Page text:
“We have laws enough, justice enough, and police enough,” said Hans Koschnick. “The real problem is what to do with the people who stand alongside and applaud.”
Koschnick, a Social Democratic member of the Bundestag, the German parliament, was talking to the leadership of the American Jewish Committee, who went to Germany after a recent wave of attacks against foreigners.
We know that xenophobic violence rarely excludes Jews. The current situation in Germany is no exception. An arson attack on the wooden barracks of the former Sachsenhausen concentration camp, which housed a memorial and exhibit on the Jewish extermination under the Nazis, followed closely on the heels of the attacks on foreigners in Rostock and other cities.
Ironically, it was not until the fire at Sachsenhausen that public opinion was truly mobilized. Government leaders issued unequivocal statements of condemnation against the action of right-wing extremists.
Barracks No. 38 at the Sachsenhausen site contains the small exhibit on the Holocaust. When we visited, the barracks were charred; the acrid smell of fire hung in the air. It was the Sachsenhausen event that most German officials assumed was on the minds of the AJCommittee.
“We absolutely condemn it, and we will bring the culprits to justice,” Interior Minister Rudolf Seiters told the AJCommittee immediately after words of greeting.
In the eastern state of Brandenburg where the camp is situated, Prime Minister Manfred Stolpe emphasized the importance of the unanimous decision by Parliament, “strictly condemning anti-Semitism.” Stolpe led in organizing a demonstration at the camp a few days later.
If we had come to Germany attentive only to fears of a resurgent anti-Semitism, we might have left more reassured. But other matters brought us to Germany: reports of violence directed toward foreigners, plans to limit the right of asylum and deport Romanians, mostly gypsies, the growing number of neo-Nazis, other extremists, and the picture of applauding bystanders. These concerns remain.
All major parties in Germany are committed to putting a stop to the violence and protecting the safety of asylum-seekers in their houses.
Police forces in the eastern states need to be beefed up and the extremists who commit these crimes need to be brought to justice. This message was stated clearly and repeatedly by Seiters and others.
It is clear that Germany’s liberal asylum laws will be changed. Supporters of the current laws see them as a way of “atoning” for Nazi sins. But now, whether by amending the constitution or applying new enforcement measures to the current provisions, authorities will move to stem the ever-increasing flow of foreigners into Germany.
The right to political asylum will remain, but the right to automatic entry and government support for anyone claiming asylum will surely be curtailed.
Federal, state and local officials are overwhelmed by the current numbers. As Berndt Seite, prime minister of the former East German state of Mecklenberg- Vorpommern, stated: “Germany simply cannot accept more foreigners.”
Will such measures solve the problems? There is an intense feeling of bitterness and anxiety in eastern Germany. People see positions in government and business being filled each day by western Germans.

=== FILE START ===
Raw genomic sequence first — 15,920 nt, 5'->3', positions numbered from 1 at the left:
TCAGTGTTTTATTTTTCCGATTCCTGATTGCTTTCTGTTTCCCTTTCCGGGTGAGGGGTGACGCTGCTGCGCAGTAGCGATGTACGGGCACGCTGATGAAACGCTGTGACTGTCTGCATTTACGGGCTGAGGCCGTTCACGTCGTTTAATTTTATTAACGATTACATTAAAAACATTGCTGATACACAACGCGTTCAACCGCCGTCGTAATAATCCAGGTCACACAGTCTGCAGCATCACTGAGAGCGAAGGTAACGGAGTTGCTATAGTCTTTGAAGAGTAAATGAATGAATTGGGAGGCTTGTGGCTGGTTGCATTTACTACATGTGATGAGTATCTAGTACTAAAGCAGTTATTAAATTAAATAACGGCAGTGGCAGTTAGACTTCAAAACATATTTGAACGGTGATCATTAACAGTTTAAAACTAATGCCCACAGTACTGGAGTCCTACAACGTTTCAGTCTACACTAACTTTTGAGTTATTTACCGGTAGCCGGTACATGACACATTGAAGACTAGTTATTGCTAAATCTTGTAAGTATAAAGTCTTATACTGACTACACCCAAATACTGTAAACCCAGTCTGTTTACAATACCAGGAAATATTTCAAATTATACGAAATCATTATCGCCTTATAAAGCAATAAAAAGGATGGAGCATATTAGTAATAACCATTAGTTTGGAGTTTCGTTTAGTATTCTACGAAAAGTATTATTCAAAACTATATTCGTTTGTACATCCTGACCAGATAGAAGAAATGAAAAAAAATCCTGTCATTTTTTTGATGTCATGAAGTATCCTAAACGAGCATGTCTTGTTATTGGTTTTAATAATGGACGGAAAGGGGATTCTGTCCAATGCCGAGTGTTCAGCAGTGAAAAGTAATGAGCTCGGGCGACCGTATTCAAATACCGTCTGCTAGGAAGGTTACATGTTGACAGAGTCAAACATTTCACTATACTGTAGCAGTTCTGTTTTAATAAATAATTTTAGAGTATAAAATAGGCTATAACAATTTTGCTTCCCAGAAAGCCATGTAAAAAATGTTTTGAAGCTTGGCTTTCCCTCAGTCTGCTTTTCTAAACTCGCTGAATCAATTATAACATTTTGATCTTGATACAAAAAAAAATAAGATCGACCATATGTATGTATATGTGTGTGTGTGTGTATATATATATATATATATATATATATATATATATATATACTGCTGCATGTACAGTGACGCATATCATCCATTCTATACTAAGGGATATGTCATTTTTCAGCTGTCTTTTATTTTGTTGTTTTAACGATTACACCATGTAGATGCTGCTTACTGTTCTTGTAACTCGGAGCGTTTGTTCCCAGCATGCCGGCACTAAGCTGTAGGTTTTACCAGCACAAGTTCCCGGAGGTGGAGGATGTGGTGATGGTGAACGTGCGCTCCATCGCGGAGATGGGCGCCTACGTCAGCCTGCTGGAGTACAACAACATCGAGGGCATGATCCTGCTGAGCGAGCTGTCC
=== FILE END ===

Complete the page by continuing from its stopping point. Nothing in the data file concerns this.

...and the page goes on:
Residents’ heady expectations of immediate economic improvement after unification yielded to a more sober realization of the scope and magnitude of modernizing the former East German economy to integrate it with the capitalist West.
Hans Otto Brautigam, justice minister in the state of Brandenburg, cautioned that one must separate the issue of violence from the influx of foreigners.
“Young people are against something,” he said. “But it is not clear just what.”
While the violence may be unorganized and carried out by small numbers of people, Brautigam warned that, “the wider population shares their feelings, if not approves of their actions.” Persons in the East under age 70 have never known as adults what it is to live in freedom.
Recent opinion surveys show support for right-wing parties approaching 10 percent, with 30 percent of German youth favorably disposed toward extremist views. If an election were held today, none of Germany’s major parties would likely win even 40 percent of the vote.
Frustration with Germany’s political leadership and disillusionment at what the future holds are apparent. The population was told that unification would make Germany “stronger and richer.” But now, two years later, neither is the case, at least not yet.
Violent incidents may be controlled and extremists brought to justice, but no one seems to know the number of people who are silently supportive or how to address them.
Even if the number of “asylum-seekers” crossing Germany’s borders is slowed, the country will still be left with a foreign population of over seven million. Yet it has no real policy to absorb these foreigners into the political and social fabric. This is a time bomb ticking away.
In the West, Germany’s democratic institutions have roots that span more than four decades and attest to a remarkable transformation. Still, the problems that a reunited Germany confronts are severe.
Beyond addressing the immediate concerns, no one is certain where things will lead. Some political leaders are even fearful about allowing the country to work these long-term problems out by itself.
It is as though the new Germany must be anchored in a unified Europe and a transatlantic partnership as much to allay the concerns of the Germans themselves as well as those of other people.
Wolfgang Schauble, leader of the CDU-CSU faction in the Bundestag, implored: “You should not leave us alone.”
Alfred H. Moses is president of the American Jewish Committee.